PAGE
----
I read everywhere that the exposure time of video recordings with a HDSLR must look as follows: \u003cbr /\u003e\u003cbr /\u003e For 25 frames / sec 1/50 \u003cbr /\u003e For 50 frames / sec 1/100 \u003cbr /\u003e\u003cbr /\u003e I understand that if I use Longer exposure time, a motion can be fuzzy. But why should I use nokuerzere exposure time? So I should use an ND filter, rather than the exposure time of 1/50 to 1/200 to raise. In my view, the result is the same. Where is my flaw? \u003cbr /\u003e\u003cbr /\u003e Thank you very much
Antwort von Mantis:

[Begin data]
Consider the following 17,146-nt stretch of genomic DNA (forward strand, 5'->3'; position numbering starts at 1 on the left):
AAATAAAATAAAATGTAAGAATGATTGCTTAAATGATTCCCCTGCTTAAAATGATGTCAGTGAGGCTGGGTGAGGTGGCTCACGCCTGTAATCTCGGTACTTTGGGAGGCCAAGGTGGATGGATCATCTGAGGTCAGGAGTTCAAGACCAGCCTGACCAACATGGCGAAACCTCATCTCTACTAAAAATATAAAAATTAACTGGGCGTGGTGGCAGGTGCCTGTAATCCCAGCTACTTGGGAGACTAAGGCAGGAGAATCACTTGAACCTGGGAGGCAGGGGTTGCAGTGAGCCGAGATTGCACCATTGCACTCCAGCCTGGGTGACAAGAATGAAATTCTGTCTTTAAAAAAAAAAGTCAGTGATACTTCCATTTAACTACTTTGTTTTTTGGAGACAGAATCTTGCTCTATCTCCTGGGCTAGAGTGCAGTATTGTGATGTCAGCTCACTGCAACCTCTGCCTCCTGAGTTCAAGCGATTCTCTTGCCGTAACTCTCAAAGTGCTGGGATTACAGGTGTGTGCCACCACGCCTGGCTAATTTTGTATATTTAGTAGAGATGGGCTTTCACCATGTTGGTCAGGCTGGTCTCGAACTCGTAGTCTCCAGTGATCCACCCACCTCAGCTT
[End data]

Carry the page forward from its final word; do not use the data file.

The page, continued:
The topic I will join me, because I'm experimenting at the moment itself. \u003cbr /\u003e\u003cbr /\u003e I took yesterday with my GH2 test shots with differnet. SS at the same f-number durchegfuehrt and looked only sporadic times in the result. Get the check again and then give accurate feedback. \u003cbr /\u003e\u003cbr /\u003e In the bottom you can say eigtl already times, that you should always choose the SS is a multiple of your choosen fps (25 fps = 50/100/125/150 ...) to possibly stuttering or twitching, when panning or movement o . ae. to avoid (correct me if I'm wrong!). \u003cbr /\u003e I have found that higher SS (eg 200/250) to lead "soap-like" effects. \u003cbr /\u003e However, a high synonymous Shutterspeed be used as a stylistic device, such as seen in "Saving Private Ryan"